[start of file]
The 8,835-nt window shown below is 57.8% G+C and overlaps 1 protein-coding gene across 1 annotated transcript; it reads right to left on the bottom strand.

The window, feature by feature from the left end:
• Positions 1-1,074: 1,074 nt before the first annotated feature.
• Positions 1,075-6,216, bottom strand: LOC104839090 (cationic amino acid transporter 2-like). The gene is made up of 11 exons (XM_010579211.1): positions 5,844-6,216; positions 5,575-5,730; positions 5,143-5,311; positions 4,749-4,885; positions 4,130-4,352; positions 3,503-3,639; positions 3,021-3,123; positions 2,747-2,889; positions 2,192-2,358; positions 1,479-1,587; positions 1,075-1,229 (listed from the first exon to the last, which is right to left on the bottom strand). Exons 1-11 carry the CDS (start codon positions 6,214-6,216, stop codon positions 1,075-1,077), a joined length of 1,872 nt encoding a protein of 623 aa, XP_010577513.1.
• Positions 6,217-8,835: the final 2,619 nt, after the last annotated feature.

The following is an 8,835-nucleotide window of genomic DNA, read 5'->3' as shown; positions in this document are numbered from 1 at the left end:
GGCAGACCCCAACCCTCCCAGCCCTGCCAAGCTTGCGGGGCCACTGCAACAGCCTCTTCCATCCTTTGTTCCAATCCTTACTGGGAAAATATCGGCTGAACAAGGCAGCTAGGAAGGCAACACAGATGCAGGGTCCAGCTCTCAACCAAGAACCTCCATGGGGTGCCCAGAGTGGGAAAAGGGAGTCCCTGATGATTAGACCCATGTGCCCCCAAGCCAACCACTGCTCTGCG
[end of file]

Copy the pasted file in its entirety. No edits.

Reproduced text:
The 8,835-nt window shown below is 57.8% G+C and overlaps 1 protein-coding gene across 1 annotated transcript; it reads right to left on the bottom strand.

The window, feature by feature from the left end:
• Positions 1-1,074: 1,074 nt before the first annotated feature.
• Positions 1,075-6,216, bottom strand: LOC104839090 (cationic amino acid transporter 2-like). The gene is made up of 11 exons (XM_010579211.1): positions 5,844-6,216; positions 5,575-5,730; positions 5,143-5,311; positions 4,749-4,885; positions 4,130-4,352; positions 3,503-3,639; positions 3,021-3,123; positions 2,747-2,889; positions 2,192-2,358; positions 1,479-1,587; positions 1,075-1,229 (listed from the first exon to the last, which is right to left on the bottom strand). Exons 1-11 carry the CDS (start codon positions 6,214-6,216, stop codon positions 1,075-1,077), a joined length of 1,872 nt encoding a protein of 623 aa, XP_010577513.1.
• Positions 6,217-8,835: the final 2,619 nt, after the last annotated feature.

The following is an 8,835-nucleotide window of genomic DNA, read 5'->3' as shown; positions in this document are numbered from 1 at the left end:
GGCAGACCCCAACCCTCCCAGCCCTGCCAAGCTTGCGGGGCCACTGCAACAGCCTCTTCCATCCTTTGTTCCAATCCTTACTGGGAAAATATCGGCTGAACAAGGCAGCTAGGAAGGCAACACAGATGCAGGGTCCAGCTCTCAACCAAGAACCTCCATGGGGTGCCCAGAGTGGGAAAAGGGAGTCCCTGATGATTAGACCCATGTGCCCCCAAGCCAACCACTGCTCTGCG